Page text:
Growing up in an Illinois factory town that seemed to have as many corn silos as smokestacks, I often wondered why everything around me sounded so cosmopolitan and French. My grandfather, for example, worked more than half his life in a Chrysler Automotive Plant in Belvidere, a town named after a French term of Italian origins that described a decorative garden summerhouse. He’d tell me our town and other Illinois place names like DuPage, Bourbonnais, and DesPlaines conveyed just how prized the region was when Jacques Marquette and Louis Joliet first mapped the territory in 1673 while expanding the French empire. As a youth, I wondered if the whole thing was a colossal miscalculation, because there was nothing decorative about Belvidere. The 3 million-square-foot factory where my grandfather worked dominated the town, its parking lot filling the landscape not with greenery but with rows and rows of hauntingly uniform cars awaiting shipment. Do belvederes, as the term is more commonly spelled, even have parking lots?

Though odd to me as a child, I have come to appreciate Illinois’s curiously French origins. They seem to embody something essential about the state. As my amateur historian grandfather taught me, Marquette and Joliet initially sought out the territory of the Illini Indians for ostensibly different purposes. Marquette, a Jesuit, hoped to find new communities of Native Americans to Christianize. Joliet, a merchant, wanted to map new routes for trade. But as the state’s history makes clear, their endeavors were actually quite complementary. Over the next century, missionaries followed Joliet’s maps into the territory Europeans now phonetically spelled Ee-lee-nwah, while trappers utilized the missions Jesuits founded as outposts on the fur trade.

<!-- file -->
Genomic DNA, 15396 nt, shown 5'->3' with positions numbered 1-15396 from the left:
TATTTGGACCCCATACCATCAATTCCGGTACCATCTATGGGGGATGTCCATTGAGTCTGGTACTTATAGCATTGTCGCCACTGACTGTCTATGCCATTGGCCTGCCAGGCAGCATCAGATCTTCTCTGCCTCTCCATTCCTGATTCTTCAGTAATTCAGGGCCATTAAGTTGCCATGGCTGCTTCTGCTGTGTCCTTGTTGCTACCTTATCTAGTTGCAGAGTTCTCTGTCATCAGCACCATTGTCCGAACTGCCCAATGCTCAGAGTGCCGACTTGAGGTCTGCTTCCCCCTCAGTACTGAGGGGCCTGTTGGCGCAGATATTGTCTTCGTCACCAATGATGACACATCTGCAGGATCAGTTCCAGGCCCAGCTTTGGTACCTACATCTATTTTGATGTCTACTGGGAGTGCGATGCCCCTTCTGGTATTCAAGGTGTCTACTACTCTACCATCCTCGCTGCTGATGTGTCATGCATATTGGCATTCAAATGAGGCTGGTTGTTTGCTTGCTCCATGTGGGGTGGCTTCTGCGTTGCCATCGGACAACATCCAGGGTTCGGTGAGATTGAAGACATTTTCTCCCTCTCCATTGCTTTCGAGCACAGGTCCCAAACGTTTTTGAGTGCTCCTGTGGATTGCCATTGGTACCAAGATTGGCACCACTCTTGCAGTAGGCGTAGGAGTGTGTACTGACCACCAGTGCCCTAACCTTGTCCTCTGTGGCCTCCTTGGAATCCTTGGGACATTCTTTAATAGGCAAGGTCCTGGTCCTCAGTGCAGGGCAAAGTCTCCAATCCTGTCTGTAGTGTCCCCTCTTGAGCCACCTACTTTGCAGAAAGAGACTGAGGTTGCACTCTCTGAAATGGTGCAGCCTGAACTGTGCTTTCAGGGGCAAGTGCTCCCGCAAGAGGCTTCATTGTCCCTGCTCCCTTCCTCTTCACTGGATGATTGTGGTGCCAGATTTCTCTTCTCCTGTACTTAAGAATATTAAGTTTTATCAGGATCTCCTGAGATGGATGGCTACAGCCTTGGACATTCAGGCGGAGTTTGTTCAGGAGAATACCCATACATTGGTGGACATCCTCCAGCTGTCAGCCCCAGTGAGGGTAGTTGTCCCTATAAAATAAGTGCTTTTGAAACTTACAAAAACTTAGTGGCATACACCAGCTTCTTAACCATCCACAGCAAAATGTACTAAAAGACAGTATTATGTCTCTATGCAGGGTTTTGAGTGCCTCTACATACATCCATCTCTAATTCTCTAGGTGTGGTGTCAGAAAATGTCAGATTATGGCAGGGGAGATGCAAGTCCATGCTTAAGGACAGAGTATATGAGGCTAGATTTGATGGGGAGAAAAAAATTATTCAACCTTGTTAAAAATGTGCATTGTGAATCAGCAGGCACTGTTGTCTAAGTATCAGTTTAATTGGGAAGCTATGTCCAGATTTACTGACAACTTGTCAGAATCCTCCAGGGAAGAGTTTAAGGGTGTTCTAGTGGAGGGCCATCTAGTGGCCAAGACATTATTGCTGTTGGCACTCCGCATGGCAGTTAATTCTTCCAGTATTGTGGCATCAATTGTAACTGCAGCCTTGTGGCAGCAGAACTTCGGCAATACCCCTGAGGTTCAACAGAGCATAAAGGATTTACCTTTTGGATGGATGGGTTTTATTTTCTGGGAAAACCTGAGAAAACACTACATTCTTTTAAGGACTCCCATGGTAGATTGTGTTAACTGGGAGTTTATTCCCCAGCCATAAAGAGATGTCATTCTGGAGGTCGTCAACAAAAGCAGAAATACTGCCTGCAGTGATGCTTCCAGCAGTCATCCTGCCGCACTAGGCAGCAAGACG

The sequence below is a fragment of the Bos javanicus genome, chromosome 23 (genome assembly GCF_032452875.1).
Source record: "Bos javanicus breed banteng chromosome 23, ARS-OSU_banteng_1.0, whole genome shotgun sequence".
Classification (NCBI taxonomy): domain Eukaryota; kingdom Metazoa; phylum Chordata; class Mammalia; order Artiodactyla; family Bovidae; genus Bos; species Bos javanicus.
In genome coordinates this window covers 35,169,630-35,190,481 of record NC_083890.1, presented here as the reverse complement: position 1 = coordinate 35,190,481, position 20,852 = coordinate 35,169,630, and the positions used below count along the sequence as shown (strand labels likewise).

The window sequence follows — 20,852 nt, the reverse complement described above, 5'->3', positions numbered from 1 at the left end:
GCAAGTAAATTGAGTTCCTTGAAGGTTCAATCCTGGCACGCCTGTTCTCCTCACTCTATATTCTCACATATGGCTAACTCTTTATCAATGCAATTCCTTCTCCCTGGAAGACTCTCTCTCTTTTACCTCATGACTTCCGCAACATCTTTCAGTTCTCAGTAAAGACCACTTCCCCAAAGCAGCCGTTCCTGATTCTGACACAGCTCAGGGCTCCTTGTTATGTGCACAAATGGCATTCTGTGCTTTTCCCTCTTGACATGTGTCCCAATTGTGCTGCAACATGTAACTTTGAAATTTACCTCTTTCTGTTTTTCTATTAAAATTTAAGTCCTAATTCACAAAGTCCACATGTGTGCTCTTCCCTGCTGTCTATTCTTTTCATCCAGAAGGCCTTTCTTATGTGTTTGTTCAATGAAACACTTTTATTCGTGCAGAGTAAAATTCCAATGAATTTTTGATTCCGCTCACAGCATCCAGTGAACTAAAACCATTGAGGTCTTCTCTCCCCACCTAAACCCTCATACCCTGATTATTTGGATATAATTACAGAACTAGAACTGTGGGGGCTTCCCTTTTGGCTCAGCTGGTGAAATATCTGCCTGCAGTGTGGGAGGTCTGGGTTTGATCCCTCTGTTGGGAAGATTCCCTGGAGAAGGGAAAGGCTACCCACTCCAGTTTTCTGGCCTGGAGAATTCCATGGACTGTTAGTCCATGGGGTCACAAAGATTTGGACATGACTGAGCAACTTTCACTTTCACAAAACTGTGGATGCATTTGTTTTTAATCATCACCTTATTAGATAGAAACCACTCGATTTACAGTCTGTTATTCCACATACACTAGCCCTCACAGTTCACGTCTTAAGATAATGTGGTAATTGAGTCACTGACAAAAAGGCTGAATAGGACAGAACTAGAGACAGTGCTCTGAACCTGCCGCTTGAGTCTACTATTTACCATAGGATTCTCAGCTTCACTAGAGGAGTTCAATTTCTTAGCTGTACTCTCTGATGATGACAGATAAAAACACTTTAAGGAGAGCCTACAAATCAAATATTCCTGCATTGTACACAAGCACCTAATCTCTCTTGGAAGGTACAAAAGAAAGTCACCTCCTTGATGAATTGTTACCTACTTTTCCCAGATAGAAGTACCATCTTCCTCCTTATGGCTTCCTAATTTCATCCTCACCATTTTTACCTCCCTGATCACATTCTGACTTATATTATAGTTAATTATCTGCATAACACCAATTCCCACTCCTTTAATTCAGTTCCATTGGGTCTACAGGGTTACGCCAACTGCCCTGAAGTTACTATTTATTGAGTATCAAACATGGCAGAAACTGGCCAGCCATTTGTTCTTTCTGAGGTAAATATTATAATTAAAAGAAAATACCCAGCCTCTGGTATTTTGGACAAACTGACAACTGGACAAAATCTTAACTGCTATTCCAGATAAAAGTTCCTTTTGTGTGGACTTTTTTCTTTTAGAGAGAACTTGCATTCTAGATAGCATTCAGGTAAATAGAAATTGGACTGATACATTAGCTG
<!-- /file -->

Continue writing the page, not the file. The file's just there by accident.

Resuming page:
The priest and the merchant. One wanted to build a church, the other wanted to make money. They ended up making Illinois.

To talk about the religious and political life of a Heartland state such as Illinois is to talk about how capitalism in America often mediates the relationship between the two. As one of the few states in the union—and the only one in the Midwest—to be both a top manufacturer and agricultural producer, Illinois is defined by its economic largesse. Residents invariably describe themselves and even their sports teams as “blue collar” or “hardworking,” as if some kind of unrelenting labor was required to live there. Yet Illinois’s industriousness has also long been accompanied by an ambitious religiosity. Indeed, it’s often been difficult to distinguish one from the other. Home at varying points to the nation’s largest factory, tallest skyscraper, and biggest bakery, Illinois still boasts America’s highest church steeple, tallest freestanding cross, and largest Catholic Mass in American history.

In its business and its religion, Illinoisans make no little plans. For more than two centuries residents like Marquette, Joliet, and my grandfather have flocked to the state with equal parts economic aspirations and religious concerns. The result of this interplay has made the Prairie State what it is today.